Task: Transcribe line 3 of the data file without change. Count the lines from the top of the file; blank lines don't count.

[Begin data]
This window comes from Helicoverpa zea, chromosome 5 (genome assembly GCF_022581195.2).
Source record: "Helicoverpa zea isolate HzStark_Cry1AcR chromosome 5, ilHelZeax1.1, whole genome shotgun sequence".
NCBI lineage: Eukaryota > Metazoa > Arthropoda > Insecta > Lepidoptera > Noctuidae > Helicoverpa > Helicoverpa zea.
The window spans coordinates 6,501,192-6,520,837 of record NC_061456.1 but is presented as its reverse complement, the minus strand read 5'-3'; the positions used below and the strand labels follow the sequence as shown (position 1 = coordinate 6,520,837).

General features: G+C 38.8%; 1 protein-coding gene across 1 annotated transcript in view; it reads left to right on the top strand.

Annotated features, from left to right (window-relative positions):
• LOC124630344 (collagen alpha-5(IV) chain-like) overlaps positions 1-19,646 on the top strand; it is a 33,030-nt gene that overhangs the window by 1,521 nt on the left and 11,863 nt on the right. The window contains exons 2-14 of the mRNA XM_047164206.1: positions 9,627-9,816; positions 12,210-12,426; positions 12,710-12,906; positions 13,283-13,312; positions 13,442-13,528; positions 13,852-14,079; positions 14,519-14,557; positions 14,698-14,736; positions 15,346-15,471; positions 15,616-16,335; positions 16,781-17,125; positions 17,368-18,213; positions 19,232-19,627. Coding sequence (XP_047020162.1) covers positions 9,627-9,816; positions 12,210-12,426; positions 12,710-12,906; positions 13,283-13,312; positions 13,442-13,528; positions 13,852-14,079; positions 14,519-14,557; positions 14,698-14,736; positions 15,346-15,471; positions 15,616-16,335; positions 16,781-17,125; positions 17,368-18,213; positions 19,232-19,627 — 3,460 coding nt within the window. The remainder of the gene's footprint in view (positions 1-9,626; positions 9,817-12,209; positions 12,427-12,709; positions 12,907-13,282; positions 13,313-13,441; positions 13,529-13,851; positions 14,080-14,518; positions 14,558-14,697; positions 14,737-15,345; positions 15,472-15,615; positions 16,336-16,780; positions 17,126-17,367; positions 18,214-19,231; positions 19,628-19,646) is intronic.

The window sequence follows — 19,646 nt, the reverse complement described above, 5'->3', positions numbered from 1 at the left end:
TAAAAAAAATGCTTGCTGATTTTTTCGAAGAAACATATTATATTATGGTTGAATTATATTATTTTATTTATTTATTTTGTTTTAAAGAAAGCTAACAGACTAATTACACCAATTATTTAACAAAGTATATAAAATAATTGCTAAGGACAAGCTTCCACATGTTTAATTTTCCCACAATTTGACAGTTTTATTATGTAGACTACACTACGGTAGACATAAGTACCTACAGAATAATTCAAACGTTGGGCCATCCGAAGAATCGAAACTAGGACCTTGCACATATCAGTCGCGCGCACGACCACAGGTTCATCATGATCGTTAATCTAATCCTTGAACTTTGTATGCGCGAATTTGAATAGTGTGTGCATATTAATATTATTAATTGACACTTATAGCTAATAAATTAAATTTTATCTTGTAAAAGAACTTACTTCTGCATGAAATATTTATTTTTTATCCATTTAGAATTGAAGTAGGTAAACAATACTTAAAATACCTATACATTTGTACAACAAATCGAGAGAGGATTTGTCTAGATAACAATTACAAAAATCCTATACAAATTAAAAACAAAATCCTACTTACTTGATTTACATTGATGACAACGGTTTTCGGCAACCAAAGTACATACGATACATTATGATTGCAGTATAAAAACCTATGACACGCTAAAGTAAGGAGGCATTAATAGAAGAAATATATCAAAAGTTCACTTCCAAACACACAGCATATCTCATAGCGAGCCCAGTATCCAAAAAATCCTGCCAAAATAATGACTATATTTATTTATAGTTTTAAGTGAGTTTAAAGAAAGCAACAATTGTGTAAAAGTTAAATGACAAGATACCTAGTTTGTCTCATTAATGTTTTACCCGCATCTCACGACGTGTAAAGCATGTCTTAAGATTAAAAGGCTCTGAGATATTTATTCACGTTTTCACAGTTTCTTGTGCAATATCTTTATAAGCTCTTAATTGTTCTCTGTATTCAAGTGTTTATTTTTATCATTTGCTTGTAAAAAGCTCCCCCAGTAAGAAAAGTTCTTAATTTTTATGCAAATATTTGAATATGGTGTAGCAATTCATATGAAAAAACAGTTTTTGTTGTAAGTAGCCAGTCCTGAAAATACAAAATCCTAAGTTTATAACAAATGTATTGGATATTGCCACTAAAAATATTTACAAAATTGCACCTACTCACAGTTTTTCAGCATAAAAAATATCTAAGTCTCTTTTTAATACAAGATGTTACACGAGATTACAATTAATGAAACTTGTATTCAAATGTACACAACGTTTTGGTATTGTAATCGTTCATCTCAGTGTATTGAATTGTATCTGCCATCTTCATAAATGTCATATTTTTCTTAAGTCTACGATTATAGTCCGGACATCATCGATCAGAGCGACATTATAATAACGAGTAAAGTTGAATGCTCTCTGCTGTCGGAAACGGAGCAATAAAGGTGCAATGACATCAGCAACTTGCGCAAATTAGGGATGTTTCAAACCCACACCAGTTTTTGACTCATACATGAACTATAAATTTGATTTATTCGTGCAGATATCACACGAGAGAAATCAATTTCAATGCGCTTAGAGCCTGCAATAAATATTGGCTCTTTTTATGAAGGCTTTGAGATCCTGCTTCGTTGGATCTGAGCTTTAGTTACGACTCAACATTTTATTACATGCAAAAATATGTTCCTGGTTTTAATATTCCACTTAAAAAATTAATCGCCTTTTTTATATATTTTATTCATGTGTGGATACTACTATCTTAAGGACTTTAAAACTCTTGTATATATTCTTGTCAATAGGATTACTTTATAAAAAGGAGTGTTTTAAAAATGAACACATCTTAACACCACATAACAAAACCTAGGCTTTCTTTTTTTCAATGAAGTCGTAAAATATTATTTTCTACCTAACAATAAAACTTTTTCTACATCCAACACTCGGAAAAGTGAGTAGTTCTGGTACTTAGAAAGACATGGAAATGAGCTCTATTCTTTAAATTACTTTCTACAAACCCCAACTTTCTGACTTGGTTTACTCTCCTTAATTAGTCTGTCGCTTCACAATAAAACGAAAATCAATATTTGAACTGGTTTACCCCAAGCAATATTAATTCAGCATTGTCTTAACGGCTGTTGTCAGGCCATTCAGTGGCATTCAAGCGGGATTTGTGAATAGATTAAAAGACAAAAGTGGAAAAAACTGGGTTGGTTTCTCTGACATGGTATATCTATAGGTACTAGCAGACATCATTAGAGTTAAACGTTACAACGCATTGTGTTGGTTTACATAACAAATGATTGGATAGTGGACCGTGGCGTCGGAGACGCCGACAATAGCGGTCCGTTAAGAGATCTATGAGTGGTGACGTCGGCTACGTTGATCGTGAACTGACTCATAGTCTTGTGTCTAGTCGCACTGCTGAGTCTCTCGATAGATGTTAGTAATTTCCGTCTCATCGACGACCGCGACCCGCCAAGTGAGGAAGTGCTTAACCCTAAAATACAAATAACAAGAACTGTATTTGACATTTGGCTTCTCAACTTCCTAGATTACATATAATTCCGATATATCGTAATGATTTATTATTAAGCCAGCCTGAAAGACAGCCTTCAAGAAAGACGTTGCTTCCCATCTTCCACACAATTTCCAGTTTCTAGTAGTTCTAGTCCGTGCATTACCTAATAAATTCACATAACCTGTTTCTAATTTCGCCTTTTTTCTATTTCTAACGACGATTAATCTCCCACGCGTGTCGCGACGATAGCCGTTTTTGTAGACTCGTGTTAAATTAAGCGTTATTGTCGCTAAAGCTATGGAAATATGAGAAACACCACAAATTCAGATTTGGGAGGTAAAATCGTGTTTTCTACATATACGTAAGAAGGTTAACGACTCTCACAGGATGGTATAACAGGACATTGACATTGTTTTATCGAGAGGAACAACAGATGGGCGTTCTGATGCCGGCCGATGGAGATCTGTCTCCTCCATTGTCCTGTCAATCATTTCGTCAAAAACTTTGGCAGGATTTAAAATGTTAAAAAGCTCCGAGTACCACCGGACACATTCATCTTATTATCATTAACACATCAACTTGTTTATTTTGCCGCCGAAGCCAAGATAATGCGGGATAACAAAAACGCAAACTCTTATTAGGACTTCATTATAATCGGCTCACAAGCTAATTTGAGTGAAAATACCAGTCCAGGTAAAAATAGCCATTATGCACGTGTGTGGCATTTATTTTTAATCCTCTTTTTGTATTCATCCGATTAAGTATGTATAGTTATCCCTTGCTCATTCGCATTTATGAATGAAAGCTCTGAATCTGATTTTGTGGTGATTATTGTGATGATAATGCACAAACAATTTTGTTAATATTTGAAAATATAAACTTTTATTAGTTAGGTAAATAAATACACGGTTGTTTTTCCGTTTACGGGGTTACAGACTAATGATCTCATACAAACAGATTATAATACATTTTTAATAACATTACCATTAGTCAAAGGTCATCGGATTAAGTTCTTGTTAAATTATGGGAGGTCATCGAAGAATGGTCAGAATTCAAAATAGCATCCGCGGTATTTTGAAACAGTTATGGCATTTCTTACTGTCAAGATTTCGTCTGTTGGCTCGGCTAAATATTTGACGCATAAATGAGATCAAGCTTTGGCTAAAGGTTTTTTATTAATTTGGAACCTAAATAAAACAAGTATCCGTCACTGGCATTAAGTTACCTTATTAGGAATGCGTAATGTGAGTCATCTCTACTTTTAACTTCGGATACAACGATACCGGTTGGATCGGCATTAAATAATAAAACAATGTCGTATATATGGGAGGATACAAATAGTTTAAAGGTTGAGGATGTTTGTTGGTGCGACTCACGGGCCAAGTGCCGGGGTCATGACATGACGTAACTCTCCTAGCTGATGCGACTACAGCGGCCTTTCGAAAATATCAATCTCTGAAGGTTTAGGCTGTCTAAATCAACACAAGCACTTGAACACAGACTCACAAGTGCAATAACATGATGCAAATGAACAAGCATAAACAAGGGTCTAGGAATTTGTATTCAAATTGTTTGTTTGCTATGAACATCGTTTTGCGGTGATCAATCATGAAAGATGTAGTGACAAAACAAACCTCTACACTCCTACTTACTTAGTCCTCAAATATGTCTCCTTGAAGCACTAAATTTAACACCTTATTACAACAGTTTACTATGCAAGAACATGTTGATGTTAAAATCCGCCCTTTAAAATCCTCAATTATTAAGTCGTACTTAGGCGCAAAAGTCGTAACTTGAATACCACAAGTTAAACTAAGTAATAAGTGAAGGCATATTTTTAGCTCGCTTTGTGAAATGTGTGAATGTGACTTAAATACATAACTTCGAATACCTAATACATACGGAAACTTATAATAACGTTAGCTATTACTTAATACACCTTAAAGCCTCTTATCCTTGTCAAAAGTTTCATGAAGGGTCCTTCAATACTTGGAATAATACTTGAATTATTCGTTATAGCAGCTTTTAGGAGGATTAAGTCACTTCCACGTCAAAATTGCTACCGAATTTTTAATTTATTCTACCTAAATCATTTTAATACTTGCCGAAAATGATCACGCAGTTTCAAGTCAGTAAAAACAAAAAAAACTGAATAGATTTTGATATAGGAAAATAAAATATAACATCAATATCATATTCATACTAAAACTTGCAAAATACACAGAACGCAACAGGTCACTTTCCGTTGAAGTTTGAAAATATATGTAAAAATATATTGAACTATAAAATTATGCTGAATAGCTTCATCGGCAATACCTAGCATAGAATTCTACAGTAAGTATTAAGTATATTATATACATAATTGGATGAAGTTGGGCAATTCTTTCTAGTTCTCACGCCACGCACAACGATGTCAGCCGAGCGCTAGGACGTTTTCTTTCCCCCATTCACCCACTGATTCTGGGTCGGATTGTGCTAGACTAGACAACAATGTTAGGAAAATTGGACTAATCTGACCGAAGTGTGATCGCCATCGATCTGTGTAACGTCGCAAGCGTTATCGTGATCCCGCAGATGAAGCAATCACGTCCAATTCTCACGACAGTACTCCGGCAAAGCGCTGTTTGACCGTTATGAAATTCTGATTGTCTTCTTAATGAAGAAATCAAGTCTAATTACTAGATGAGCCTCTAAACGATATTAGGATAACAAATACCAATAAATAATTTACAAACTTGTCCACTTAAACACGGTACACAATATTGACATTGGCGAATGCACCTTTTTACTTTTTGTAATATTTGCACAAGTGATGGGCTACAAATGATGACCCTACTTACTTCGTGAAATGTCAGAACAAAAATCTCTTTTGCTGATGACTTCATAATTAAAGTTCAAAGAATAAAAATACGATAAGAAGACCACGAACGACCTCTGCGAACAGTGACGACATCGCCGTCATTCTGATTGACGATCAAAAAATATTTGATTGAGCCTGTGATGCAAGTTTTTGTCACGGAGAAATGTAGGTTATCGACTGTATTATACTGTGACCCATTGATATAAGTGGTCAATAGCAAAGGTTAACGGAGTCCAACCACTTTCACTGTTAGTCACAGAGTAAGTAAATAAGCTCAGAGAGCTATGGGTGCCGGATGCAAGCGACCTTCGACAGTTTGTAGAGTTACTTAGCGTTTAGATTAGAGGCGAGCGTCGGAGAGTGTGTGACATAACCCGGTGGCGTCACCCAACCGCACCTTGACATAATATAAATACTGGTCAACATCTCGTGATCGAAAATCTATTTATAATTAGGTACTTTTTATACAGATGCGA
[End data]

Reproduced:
NCBI lineage: Eukaryota > Metazoa > Arthropoda > Insecta > Lepidoptera > Noctuidae > Helicoverpa > Helicoverpa zea.